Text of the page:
B.A.S.E. jumper probably dead after escape
Authorities believe a missing man who eluded Yosemite National Park rangers following his successful parachute jump off El Capitan is a Tahoe resident. They also think he is dead.
Yosemite park ranger Kendell Thompson said authorities “don’t know for sure who it is,” but current information indicates the jumper was Squaw Valley resident Frank Gambalie, 28.
B.A.S.E., Building Antennae Span Earth jumping, is a relative of skydiving whereby a jumper free-falls off of fixed objects briefly before opening his or her chute. It is illegal in Yosemite.
Gambalie is suspected of jumping off of the 3,000 foot monolith on June 9 at 5:30 a.m. After rangers spotted him and gave chase, the jumper dove into the Merced River where he was last spotted. All search and rescue attempts to locate the man have been unsuccessful.
According to Thompson, the two rangers, once they noticed the open parachute, made voice contact with the jumper, who did not respond, and attempted to rendezvous at the landing site. The suspect, who apparently was an experienced B.A.S.E. jumper, cut loose from his chute and ran without hesitation to the southwest toward the Merced River and the rangers pursued him on foot.
The rangers chased the jumper to the bank of the Merced and from a distance of approximately 50 yards saw him dive in to a section of flat water just before the river dropped into a narrow stretch of extremely dangerous rapids and high water. Reports show water temperature at the time was 45 degrees Fahrenheit and water flow was roughly 3,000 cubic feet per second. The last place the jumper was seen was swimming upstream across the river just before the rapids, Thompson said.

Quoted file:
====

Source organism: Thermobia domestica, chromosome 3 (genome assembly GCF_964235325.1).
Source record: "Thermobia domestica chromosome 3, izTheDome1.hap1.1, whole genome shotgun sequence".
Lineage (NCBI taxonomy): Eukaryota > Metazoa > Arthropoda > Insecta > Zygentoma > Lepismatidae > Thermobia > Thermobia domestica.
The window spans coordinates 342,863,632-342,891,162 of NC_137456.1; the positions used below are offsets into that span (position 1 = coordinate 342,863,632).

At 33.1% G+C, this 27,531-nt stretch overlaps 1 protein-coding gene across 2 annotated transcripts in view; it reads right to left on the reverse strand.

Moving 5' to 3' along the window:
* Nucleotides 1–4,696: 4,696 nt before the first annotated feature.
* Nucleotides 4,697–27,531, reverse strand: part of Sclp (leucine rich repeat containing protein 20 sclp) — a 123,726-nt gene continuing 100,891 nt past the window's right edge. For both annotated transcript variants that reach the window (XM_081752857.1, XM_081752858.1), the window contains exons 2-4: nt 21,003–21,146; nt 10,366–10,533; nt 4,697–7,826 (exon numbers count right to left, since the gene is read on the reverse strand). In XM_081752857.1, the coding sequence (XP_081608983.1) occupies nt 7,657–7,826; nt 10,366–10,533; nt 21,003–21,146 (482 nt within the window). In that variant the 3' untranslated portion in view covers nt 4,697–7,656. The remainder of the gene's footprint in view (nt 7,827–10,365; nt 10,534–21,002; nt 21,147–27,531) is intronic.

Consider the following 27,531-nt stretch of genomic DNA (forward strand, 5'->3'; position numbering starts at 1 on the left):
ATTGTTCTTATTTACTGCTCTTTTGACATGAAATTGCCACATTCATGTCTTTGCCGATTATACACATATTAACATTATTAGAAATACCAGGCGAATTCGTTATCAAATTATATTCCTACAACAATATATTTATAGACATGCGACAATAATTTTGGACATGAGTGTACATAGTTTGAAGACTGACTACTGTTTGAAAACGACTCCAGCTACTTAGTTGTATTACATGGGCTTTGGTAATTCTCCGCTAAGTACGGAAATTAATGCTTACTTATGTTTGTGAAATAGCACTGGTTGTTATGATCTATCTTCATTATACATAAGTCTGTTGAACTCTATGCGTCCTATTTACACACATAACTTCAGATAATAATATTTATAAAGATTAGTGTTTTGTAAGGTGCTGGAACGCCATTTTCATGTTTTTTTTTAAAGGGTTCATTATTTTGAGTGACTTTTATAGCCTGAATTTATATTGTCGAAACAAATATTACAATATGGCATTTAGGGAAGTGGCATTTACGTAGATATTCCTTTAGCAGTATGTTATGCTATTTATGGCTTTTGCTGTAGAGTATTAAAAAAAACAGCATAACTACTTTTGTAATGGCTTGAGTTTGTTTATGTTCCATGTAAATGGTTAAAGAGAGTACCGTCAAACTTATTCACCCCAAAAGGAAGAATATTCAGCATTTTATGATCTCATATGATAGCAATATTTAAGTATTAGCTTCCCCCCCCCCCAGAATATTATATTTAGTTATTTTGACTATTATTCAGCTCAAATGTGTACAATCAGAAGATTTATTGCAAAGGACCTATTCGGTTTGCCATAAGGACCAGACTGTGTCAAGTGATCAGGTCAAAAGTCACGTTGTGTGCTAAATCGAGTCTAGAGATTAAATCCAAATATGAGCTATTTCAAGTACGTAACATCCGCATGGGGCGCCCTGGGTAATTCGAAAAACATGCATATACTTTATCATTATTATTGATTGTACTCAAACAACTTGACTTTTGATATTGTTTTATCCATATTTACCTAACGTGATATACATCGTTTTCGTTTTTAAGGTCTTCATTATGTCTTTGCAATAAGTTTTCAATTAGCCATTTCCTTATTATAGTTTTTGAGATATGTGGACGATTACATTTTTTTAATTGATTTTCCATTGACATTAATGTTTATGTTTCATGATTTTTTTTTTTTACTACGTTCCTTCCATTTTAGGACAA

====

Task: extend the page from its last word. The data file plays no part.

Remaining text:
A search for the man immediately ensued on both sides of the river and roads in the park, utilizing search and rescue teams, dogs and helicopters. Although the search lasted for several days no clues were uncovered. Along with different Internet postings by Gambalie’s family members on the Web site http://www.baselogic.com, authorities presume him dead.
“The search is essentially over, but the case is still under investigation,” Thompson stated. Due to the length of time and conditions, identification of the body may be difficult.
A Mandatory Appearance ticket is issued to caught offenders and fines for B.A.S.E. jumping in Yosemite range from $500 to $2,000.
B.A.S.E. jumping has a long history in Yosemite where people have been parachuting off formations since the late 1970s. There was no regulation of B.A.S.E. jumping until 1980 when park officials, with the assistance of the United States Parachuting Association, instituted a trial period for jumping in Yosemite. The trial period mandated that jumpers be permitted, accredited by the USPA, could only jump individually and not in tandem or in groups, and during certain times of day with a daily permit quota.
After three months, the trial period ended when studies showed that “B.A.S.E. jumping effected wildlife – peregrine falcons in particular – that it was a hazard to spectators, there were too many injuries to jumpers and people were still making illegal jumps,” said Thompson. B.A.S.E. jumping has been illegal since. Hang gliding, however, is legal with a permit in Yosemite.
There are numerous illegal jumps made every year in Yosemite and there have been several fatalities, the most recent in 1996 when an Arizona man got caught up on El Capitan after he employed his chute and nearly hit two climbers who were on the wall.
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